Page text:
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Military

INTERNATIONAL GAME '99 - GENEVA

An Occasional Paper of

The Center for Naval

Warfare Studies

by

Captain James T. Harrington, U. S. Navy

Strategic Research Department

Research Report 12-99

United States Naval War College

Newport, Rhode Island

 This report was prepared for the Strategic Research Department of the Center for Naval Warfare Studies. The contents of the report, however, reflect the author's views and are not necessarily endorsed by the Naval War College, the Department of the Navy or any other department or agency of the United States Government.

Acknowledgements

The Naval War College gratefully acknowledges the support of the Geneva Center for Security Policy and the game participants, moderators, rapporteurs and controllers, as well as that of Dr. John Finney throughout his tenure as Foreign Policy Advisor to the Chief of Naval Operations.

The author additionally expresses his gratitude to Dr. Don Daniel and Captain George Kasten for their guidance during this project and thoughtful review of this paper.


Contents

Executive Summary

Introduction

Game Play

General Observations

Policy Implications

Appendix A, Participants

Appendix B, Scenario

Appendix C, Maps and Illustrations


 

Executive Summary

Geneva Game '99

Tremors in the Transcaucasus

Geneva Game '99, part of the U. S. Naval War College International Game series, was conducted at the Geneva Center for Security Policy from 16-19 March. Fifty mid-level military officers, diplomats and civil servants, from 25 NATO/PfP countries and Bosnia-Herzegovina, participated in this political-military simulation, in which a large humanitarian disaster in the Republic of Georgia was compounded by a need to protect the delivery of humanitarian aid, government succession and political instability. The players simulated policy makers from their own countries in the year 2009. They were asked to develop national positions in response to a series of events occurring in the Caucasus region and to represent those positions in one of six international cells to which they were assigned. The game revealed a number of foreign policy opportunities and constraints, which have been presented in a series of briefings at headquarters located in Europe, Washington DC and elsewhere. These issues will be examined further when the game is repeated at the George C. Marshall European Center for Security Studies in Garmisch, Germany during the last week of July 1999, in which approximately 90 players from 30 countries will participate.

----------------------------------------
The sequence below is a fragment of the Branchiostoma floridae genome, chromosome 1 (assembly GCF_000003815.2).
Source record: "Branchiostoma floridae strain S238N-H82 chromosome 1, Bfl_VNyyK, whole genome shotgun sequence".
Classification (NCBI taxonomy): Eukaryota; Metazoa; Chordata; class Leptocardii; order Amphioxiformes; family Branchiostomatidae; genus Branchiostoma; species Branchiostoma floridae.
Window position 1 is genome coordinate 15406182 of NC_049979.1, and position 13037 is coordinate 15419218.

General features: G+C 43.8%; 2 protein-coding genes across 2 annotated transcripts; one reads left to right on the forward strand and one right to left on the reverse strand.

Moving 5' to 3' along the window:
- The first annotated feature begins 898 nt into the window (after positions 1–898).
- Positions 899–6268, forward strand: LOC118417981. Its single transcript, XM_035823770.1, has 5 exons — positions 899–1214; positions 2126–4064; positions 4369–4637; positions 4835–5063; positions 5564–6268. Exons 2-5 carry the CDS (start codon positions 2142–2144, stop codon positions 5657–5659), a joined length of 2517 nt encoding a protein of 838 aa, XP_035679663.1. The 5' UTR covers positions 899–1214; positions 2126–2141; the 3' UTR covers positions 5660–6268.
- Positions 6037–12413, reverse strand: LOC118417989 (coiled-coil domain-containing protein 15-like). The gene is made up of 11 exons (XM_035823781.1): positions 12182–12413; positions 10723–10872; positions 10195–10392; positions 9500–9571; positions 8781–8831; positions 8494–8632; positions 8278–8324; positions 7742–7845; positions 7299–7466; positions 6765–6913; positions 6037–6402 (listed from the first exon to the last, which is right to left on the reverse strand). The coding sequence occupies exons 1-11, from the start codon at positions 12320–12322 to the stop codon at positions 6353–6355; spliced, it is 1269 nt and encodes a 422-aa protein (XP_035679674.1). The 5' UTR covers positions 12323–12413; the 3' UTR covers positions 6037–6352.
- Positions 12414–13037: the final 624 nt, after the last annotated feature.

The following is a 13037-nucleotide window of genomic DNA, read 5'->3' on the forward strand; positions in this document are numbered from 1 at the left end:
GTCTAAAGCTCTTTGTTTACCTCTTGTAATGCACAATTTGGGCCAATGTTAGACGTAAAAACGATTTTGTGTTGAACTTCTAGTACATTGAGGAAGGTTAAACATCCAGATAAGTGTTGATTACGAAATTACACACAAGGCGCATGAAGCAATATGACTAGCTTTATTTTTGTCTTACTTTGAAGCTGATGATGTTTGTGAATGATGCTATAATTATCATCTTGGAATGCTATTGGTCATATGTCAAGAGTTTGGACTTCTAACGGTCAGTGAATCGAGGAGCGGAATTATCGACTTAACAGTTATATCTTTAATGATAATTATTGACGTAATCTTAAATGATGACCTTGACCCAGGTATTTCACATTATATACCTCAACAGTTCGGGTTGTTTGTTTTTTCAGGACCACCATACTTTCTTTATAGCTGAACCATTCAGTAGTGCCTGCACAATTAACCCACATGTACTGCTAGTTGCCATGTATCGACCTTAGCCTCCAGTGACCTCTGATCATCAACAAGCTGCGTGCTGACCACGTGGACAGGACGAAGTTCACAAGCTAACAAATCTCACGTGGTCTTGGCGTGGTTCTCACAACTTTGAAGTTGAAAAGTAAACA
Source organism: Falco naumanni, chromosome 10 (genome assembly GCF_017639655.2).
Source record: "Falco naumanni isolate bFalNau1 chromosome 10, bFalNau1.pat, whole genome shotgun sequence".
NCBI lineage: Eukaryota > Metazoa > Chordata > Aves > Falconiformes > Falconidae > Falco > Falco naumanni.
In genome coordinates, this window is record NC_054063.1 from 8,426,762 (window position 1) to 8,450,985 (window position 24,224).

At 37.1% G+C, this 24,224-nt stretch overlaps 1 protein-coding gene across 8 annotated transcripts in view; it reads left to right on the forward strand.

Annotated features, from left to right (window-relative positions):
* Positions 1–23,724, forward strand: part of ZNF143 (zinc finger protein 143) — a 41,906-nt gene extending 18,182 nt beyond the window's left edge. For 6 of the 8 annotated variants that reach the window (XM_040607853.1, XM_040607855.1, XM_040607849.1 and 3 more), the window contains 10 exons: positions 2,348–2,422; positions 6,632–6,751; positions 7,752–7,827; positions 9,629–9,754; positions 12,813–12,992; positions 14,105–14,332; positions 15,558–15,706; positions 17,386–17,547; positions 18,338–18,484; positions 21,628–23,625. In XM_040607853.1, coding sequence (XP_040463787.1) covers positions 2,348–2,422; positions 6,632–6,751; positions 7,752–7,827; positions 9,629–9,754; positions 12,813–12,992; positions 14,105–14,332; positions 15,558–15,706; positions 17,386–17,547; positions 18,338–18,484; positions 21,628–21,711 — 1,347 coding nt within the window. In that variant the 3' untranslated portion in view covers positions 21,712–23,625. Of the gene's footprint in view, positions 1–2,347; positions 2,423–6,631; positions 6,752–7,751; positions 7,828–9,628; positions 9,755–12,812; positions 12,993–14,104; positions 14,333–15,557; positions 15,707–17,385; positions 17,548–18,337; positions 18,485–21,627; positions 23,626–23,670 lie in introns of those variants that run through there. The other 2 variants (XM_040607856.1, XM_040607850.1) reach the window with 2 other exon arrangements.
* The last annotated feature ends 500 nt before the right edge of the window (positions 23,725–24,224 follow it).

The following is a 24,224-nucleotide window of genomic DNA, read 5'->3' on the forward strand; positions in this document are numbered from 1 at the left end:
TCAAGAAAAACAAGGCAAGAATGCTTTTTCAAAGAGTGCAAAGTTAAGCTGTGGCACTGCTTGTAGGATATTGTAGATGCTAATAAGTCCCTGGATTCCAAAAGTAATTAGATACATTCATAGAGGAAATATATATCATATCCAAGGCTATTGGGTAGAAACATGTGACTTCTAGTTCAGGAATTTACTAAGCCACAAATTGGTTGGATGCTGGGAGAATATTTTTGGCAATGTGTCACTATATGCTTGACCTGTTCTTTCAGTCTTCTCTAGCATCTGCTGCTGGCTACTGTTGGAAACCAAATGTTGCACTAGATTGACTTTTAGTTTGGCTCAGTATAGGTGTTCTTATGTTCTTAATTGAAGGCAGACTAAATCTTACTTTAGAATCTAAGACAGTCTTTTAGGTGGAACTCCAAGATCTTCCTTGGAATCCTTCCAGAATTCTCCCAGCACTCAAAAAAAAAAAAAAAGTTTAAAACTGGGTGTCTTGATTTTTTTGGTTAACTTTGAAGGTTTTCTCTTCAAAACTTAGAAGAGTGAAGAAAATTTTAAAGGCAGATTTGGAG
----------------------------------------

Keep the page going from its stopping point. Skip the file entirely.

The scenario posited Georgia as an important transit route for Caspian oil, which was assumed to be important to Europe. Further assumptions included robust Partnership for Peace interactions in the Caspian/Black Sea region, good relations between Russia and the West and a mature European Security and Defense Identity. General game observations included a reluctance of most Europeans to place their forces in harm's way without an international mandate, NATO's continued primacy as a European military actor, Russian pragmatism as it attempted to limit the influence of the West while avoiding the appearance of being the "spoiler", Nordic and traditionally neutral country aversion to the use of military force, humanitarian assistance organization reluctance to accept military protection, a tendency of most Europeans to overlook some Turkish concerns and capabilities, and a tendency for international organizations to align themselves to work in a complementary fashion. While some of the game assumptions apparently were not fully accepted by all of the players, humanitarian concern and skepticism regarding Russian (or Western, in the case of the Russians) intentions were clearly galvanizing factors in player response.